Ann Arbor Sewing Center Leads Effort to Provide Thousands of Masks

Ann Arbor Sewing Center is closed due to the stay-at-home order, but the owners have been tirelessly working with hundreds of people since mid-March to make needed cloth masks for frontline medical professionals and others.

But they need to make more masks and they need them now.

“I would guess that we have hundreds of people in the sewing community that are making masks — women, men, and kids,” says owner Doni Houghtaling. “It is wonderful to see so much love for our community and desire to help out those that are serving in the public.”

Doni is the current owner of Ann Arbor Sewing, with her husband Kris, which has been family run since 1968 (formerly titled Viking Sewing Center).

Their efforts at present is to get as many people as possible to make masks to save lives, particularly since she said there has been almost a doubling in demand with the new CDC recommendations that everyone should wear a mask in public.

“I really just want to spread the word that we still need masks!!” she says. “Anyone that sews a mask could be saving a life. It is so important to help out our community. Also, if you can stay at home, please do so. The more we comply to these recommendations, the sooner we will get through this and the more lives we will save.  I also want to thank everyone that has donated fabric, sewn a mask, and assisted with delivery of the masks. Also, thank you to those caring for our community—all those working in the medical field and at essential businesses!”

The CDC now recommends that people wear a cloth face covering in public, particularly where social distancing efforts are difficult to maintain, such as grocery stores and pharmacies, noted for significant community-based transmission. Surgical masks and N-95 masks are to continue to be reserved for medical professionals.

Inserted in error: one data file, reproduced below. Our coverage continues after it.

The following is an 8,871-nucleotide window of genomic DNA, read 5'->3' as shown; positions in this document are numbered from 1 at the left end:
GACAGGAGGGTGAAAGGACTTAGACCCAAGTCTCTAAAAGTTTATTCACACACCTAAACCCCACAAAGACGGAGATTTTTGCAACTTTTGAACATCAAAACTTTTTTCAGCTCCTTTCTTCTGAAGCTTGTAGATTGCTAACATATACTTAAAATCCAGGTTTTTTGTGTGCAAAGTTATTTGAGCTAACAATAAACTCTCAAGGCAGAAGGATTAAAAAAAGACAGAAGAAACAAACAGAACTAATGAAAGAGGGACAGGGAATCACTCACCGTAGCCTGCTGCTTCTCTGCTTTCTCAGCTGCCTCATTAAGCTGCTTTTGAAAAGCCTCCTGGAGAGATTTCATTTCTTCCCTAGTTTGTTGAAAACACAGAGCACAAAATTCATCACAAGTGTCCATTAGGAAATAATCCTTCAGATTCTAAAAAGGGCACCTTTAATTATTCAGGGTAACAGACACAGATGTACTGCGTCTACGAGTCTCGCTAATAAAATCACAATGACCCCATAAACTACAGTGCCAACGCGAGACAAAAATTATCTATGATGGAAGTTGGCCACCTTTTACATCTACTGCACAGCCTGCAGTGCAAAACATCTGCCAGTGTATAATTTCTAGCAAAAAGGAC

“The requests for masks have doubled in the last couple of days,” says Houghtaling. “The sad part is our frontline workers do not have enough masks. Our goal is to continue to collect masks for the people directly serving our community. Tens of thousands are still needed! If others are in need of masks for essential errands, I am encouraging them to dust off that old sewing machine. They are very simple to make. Anyone with a sewing machine can follow the directions on the website. If you don’t own a sewing machine, there are numerous people selling masks on Etsy.”

There are numerous ways the public can get involved.

“The first way to get involved is to sew a mask,” she says. “We have the instructions on our website. The pattern is from Deaconess Hospital. We found that pattern to be the easiest. We also have a pattern that was adapted by a customer of ours, Mary Hogan, to include fabric ties. Elastic is in high demand and sold out in many places. Fabric ties work well; in fact, fabric ties are preferred in many cases because they have found that the elastic sometimes melts in the sanitizer because of the high heat. The second way that you can get involved, if you are not able to sew, is to donate fabric. Please email us at if you would like to donate fabric to those in our community making the masks. If you do not have new, quilting cotton to donate, we can assist you in getting fabric to the people that are making the masks.”